A Guide To Rental Paperwork

Your rental home is often your biggest financial commitment, and it comes with a lot of paperwork. It’s important to fully understand exactly what each document is for before you sign, so you know what to look for. At Ezylet we help thousands of tenants move into properties up and down the country, so we have a lot of experience with rental paperwork. Here are the main documents and what you need to know about them.

Tenancy Agreement

This is the contract between you and the landlord, setting out the responsibilities you have in regards to the property. This will always contain basic details like how much rent you have to pay and whether any bills are included, as well as any other responsibilities you have. Some agreements contain clauses for cleaning or insuring the property, so read carefully to see what you’re expected to do.

Landlords can’t simply write whatever clauses they want and enforce them once you’ve signed; any unfair clauses in these documents are legally unenforceable. In addition, there are several “implied rights” which apply to tenancy agreements, such as the landlord’s responsibility to carry out repairs and to not bother their tenants. Even if the agreement does not mention these, they still apply!

Inventory

After the tenancy agreement, this is the most important document. This details the condition of the property at the time you move in and will be compared to its condition when you move out - you’ll be charged to repair any damage. Make sure you carefully check this before signing and make any amendments within a week of moving in.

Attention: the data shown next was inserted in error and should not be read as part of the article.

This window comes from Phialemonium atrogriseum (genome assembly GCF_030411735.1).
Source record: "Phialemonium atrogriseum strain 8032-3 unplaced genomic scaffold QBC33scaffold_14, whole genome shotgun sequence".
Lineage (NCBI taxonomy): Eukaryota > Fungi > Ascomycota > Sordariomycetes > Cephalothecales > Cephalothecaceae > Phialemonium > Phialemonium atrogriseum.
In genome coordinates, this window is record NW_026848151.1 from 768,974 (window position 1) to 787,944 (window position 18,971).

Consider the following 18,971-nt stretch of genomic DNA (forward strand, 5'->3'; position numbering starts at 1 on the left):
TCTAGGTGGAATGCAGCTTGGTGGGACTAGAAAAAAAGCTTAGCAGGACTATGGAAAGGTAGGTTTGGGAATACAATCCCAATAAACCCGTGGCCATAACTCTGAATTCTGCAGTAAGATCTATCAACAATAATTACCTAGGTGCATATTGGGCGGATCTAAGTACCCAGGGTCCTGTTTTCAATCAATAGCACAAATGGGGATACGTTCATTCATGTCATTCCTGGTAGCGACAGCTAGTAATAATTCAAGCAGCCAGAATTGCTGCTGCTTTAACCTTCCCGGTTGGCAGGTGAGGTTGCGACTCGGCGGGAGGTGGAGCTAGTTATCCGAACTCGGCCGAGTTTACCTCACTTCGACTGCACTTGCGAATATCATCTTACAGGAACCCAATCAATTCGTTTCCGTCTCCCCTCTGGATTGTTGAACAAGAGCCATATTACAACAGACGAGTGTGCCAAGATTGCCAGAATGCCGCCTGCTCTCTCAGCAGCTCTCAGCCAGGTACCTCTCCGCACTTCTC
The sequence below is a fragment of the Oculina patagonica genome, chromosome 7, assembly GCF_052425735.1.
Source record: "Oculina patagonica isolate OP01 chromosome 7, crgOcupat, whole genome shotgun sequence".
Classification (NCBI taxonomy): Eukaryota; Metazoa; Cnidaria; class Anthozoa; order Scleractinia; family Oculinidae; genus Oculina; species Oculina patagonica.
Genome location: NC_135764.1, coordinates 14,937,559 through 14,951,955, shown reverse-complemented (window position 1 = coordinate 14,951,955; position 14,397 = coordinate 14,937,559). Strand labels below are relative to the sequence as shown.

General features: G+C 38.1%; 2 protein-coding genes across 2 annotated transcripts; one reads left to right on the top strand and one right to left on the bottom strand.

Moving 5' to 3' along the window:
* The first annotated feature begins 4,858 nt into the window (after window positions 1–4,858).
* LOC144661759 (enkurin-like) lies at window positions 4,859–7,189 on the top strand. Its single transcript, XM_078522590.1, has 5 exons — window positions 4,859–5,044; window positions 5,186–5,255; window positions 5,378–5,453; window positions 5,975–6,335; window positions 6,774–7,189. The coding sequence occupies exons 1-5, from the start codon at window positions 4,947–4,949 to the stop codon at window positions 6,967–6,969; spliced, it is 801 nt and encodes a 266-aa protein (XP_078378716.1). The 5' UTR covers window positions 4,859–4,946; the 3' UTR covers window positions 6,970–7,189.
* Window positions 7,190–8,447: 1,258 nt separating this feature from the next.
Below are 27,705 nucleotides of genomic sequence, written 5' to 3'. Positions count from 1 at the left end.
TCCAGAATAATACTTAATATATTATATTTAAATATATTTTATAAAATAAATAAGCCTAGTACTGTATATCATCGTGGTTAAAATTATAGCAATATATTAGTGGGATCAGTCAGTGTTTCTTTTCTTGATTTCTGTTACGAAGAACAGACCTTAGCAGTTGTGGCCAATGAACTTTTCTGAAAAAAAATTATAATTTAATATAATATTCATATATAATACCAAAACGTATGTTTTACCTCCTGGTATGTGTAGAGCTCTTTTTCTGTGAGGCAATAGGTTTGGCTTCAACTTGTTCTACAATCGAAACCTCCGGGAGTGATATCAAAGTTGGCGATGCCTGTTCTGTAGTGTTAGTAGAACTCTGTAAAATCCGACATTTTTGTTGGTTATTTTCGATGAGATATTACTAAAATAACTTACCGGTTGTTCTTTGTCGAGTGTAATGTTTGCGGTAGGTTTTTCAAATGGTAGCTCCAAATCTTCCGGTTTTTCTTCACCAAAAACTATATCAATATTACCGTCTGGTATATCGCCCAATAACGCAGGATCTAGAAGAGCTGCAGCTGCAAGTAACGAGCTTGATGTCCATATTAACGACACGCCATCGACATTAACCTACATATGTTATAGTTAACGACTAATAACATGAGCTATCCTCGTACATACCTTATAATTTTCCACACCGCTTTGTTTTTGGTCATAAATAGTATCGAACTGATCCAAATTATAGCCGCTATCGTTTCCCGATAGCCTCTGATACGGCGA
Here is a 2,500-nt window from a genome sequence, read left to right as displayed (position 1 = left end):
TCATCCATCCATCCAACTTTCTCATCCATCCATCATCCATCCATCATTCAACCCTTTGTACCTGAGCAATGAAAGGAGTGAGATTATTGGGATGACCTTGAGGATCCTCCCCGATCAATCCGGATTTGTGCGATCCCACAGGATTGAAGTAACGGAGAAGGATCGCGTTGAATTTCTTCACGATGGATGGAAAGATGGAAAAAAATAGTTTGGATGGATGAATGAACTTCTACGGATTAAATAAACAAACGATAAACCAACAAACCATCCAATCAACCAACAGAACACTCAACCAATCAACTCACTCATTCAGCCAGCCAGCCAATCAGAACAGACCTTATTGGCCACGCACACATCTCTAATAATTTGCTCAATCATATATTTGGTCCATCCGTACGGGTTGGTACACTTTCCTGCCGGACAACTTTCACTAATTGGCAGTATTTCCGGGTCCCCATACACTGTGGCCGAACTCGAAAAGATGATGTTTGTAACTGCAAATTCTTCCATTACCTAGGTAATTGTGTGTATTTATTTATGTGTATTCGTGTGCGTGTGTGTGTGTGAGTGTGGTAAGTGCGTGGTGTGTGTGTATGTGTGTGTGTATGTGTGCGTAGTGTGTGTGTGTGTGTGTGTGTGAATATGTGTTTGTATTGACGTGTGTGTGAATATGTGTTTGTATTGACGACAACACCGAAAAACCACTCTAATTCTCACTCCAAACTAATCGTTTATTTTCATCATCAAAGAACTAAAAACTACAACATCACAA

Deposit Paperwork

Your damage deposit must be held by a third party organisation such as the Deposit Protection Scheme, and your landlord must let you know where it is being kept. At the end of the tenancy you will need to agree to any deductions your landlord wants to make - they can’t simply decide to take your money without your say-so.

“How to Rent”

This brochure outlines all the basic information you need to know as a private tenant in England. It gives details on what to expect during your tenancy and what options you have if things go wrong; it’s worth holding on to this if you’re a first-time tenant.

Safety Certificates

Every rental property must have regular safety checks performed on any electrical systems and gas equipment. Make sure that your property has an up-to-date certificate in place for items like boilers or cookers. You should also be given a copy of the property’s Energy Performance Certificate, which details how energy-efficient the property is; this lets you plan your likely monthly spend on utility bills.

Managing Your Paperwork

This covers the most important documents you’ll need to handle when moving into a property. It’s important that you understand what each document is for; it’s easy to become confused when handling lots of different contracts and agreements, so make sure you know what each piece of paper is for. Keep a copy of anything you sign, too, so that you can always check your rights during the tenancy.

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